From MIT Technology Review:
It’s long been clear that urbanization and automated technologies are shaping society, but it hasn’t been obvious how the two forces affect each other.
Until now, perhaps. A new study from MIT’s Media Lab posits that the smaller the city, the greater the impact it faces from automation. The finding, they say, could encourage legislators to pay special attention to workers in smaller cities and offer them support services.
Other researchers have attempted to measure the effect of technology on employment in cities, but the Media Lab authors, who have identified which jobs and skills tend to be more prevalent in smaller cities and larger ones, claim to be the first to explain why different U.S. cities are more susceptible (or resilient) to technological unemployment. (Though the authors did not define “small” and “large” in their paper, they say that cities with fewer than 100,000 inhabitants will experience more disruption.)
They say that bigger cities have a disproportionately large number of jobs for people who do cognitive and analytical tasks, such as software developers and financial analysts—occupations that are less likely to be disrupted by automation. Smaller cities have a disproportionate amount of routine clerical work, such as cashier and food service jobs, which are more susceptible.
The five U.S. metropolitan areas that are expected to experience the least job impact from automation are San Jose, Sunnyvale, and Santa Clara, California; Washington, D.C., and Arlington and Alexandria, Virginia; Trenton, New Jersey; Boston and Cambridge, Massachusetts; and Durham and Chapel Hill, North Carolina. All of those regions have large populations and high proportions of skilled technical and managerial occupations, particularly technology jobs. The metro areas deemed most at risk (among them Myrtle Beach, South Carolina; Elkhart County, Indiana; and Punta Gorda, Florida) rely on industries, such as agriculture and tourism, that have already been disrupted by technology and will probably continue to be.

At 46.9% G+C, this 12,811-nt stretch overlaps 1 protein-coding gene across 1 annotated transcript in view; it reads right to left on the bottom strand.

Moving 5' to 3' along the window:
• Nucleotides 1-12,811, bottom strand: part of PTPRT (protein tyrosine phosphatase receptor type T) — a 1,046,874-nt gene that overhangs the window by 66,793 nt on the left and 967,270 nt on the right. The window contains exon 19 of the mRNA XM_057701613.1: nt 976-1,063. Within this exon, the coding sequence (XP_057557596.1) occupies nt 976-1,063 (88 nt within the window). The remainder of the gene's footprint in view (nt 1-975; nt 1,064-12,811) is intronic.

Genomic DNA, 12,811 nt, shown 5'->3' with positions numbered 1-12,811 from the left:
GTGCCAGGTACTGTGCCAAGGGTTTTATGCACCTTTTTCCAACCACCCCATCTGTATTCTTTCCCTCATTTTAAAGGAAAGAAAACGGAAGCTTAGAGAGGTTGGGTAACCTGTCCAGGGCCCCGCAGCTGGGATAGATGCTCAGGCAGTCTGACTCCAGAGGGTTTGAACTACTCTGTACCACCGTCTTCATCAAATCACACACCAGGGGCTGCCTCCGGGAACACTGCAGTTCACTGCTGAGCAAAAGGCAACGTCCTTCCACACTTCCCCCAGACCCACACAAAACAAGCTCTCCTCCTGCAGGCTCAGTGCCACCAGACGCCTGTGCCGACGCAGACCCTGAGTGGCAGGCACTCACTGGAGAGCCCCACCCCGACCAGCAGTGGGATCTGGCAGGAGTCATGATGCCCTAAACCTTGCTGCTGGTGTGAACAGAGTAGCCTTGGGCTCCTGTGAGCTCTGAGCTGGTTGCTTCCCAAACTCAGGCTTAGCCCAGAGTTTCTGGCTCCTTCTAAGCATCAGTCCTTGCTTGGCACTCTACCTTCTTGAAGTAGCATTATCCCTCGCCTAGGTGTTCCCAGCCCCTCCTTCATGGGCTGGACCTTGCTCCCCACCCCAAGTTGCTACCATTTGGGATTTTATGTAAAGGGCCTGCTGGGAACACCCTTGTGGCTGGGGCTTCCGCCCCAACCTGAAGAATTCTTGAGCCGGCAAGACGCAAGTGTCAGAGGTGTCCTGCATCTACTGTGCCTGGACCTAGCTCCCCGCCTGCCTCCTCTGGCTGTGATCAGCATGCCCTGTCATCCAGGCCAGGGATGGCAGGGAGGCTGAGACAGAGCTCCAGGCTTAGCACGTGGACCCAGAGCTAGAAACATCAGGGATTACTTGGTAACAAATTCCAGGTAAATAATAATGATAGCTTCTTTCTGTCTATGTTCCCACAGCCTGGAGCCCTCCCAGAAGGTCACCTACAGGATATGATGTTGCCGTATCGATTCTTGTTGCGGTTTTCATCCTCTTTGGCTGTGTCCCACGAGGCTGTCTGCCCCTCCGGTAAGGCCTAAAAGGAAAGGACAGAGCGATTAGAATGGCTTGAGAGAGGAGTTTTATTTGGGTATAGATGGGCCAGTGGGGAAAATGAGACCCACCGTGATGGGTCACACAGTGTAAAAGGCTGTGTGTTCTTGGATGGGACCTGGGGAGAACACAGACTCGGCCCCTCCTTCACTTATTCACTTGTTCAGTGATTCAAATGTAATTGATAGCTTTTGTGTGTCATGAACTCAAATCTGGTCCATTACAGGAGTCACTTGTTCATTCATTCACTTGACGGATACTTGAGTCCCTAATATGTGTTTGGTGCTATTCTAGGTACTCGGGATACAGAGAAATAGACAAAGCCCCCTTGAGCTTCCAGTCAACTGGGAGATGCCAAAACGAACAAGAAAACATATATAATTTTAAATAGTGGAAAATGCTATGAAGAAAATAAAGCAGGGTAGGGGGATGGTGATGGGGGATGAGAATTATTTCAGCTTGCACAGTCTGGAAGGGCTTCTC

“Big cities provide greater opportunities for synergies among creative, highly technical people, and that’s why they attract them,” explains Iyad Rahwan, an associate professor at MIT and the corresponding author of the paper. “The other dynamic is that cashiers and waiters are less idle in big cities than small cities, so large cities need fewer of them in proportion to their size.” As a result, he says, large cities have fewer routinized occupations that are more likely to be automated and relatively more technical and managerial occupations, which are less likely to be impacted by automation.